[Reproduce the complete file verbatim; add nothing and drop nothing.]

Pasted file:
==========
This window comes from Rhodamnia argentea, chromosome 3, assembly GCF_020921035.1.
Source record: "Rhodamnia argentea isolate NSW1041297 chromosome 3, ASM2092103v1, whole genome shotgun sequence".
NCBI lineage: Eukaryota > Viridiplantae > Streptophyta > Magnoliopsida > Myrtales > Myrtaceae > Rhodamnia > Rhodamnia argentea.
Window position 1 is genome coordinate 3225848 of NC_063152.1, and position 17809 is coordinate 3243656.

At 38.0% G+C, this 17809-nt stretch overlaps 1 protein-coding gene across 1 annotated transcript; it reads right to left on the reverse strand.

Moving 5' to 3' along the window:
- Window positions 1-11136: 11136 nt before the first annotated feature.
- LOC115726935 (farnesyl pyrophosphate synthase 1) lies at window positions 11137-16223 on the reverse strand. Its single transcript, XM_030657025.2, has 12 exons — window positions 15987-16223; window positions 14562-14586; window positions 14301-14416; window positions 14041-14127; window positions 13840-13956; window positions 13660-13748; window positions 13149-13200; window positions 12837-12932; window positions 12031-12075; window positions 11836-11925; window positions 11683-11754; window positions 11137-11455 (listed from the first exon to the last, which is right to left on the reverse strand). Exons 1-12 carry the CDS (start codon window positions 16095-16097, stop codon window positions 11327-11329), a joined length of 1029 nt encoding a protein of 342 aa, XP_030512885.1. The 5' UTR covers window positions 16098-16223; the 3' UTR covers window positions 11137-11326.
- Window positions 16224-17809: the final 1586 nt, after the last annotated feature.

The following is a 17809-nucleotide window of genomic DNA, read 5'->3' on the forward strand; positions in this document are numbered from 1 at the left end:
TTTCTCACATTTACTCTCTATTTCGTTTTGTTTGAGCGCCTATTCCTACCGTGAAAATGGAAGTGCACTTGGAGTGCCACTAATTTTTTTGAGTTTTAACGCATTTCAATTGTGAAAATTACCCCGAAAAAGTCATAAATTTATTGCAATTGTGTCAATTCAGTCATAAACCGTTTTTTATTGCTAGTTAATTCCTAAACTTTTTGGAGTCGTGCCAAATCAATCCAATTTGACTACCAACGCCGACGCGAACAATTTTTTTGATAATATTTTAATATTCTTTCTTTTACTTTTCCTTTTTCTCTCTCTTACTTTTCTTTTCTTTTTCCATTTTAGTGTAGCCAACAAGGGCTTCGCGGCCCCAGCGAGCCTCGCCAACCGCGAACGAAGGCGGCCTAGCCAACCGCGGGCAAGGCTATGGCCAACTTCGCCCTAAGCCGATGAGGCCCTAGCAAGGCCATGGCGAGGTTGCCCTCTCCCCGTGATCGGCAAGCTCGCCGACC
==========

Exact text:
This window comes from Rhodamnia argentea, chromosome 3, assembly GCF_020921035.1.
Source record: "Rhodamnia argentea isolate NSW1041297 chromosome 3, ASM2092103v1, whole genome shotgun sequence".
NCBI lineage: Eukaryota > Viridiplantae > Streptophyta > Magnoliopsida > Myrtales > Myrtaceae > Rhodamnia > Rhodamnia argentea.
Window position 1 is genome coordinate 3225848 of NC_063152.1, and position 17809 is coordinate 3243656.

At 38.0% G+C, this 17809-nt stretch overlaps 1 protein-coding gene across 1 annotated transcript; it reads right to left on the reverse strand.

Moving 5' to 3' along the window:
- Window positions 1-11136: 11136 nt before the first annotated feature.
- LOC115726935 (farnesyl pyrophosphate synthase 1) lies at window positions 11137-16223 on the reverse strand. Its single transcript, XM_030657025.2, has 12 exons — window positions 15987-16223; window positions 14562-14586; window positions 14301-14416; window positions 14041-14127; window positions 13840-13956; window positions 13660-13748; window positions 13149-13200; window positions 12837-12932; window positions 12031-12075; window positions 11836-11925; window positions 11683-11754; window positions 11137-11455 (listed from the first exon to the last, which is right to left on the reverse strand). Exons 1-12 carry the CDS (start codon window positions 16095-16097, stop codon window positions 11327-11329), a joined length of 1029 nt encoding a protein of 342 aa, XP_030512885.1. The 5' UTR covers window positions 16098-16223; the 3' UTR covers window positions 11137-11326.
- Window positions 16224-17809: the final 1586 nt, after the last annotated feature.

The following is a 17809-nucleotide window of genomic DNA, read 5'->3' on the forward strand; positions in this document are numbered from 1 at the left end:
TTTCTCACATTTACTCTCTATTTCGTTTTGTTTGAGCGCCTATTCCTACCGTGAAAATGGAAGTGCACTTGGAGTGCCACTAATTTTTTTGAGTTTTAACGCATTTCAATTGTGAAAATTACCCCGAAAAAGTCATAAATTTATTGCAATTGTGTCAATTCAGTCATAAACCGTTTTTTATTGCTAGTTAATTCCTAAACTTTTTGGAGTCGTGCCAAATCAATCCAATTTGACTACCAACGCCGACGCGAACAATTTTTTTGATAATATTTTAATATTCTTTCTTTTACTTTTCCTTTTTCTCTCTCTTACTTTTCTTTTCTTTTTCCATTTTAGTGTAGCCAACAAGGGCTTCGCGGCCCCAGCGAGCCTCGCCAACCGCGAACGAAGGCGGCCTAGCCAACCGCGGGCAAGGCTATGGCCAACTTCGCCCTAAGCCGATGAGGCCCTAGCAAGGCCATGGCGAGGTTGCCCTCTCCCCGTGATCGGCAAGCTCGCCGACC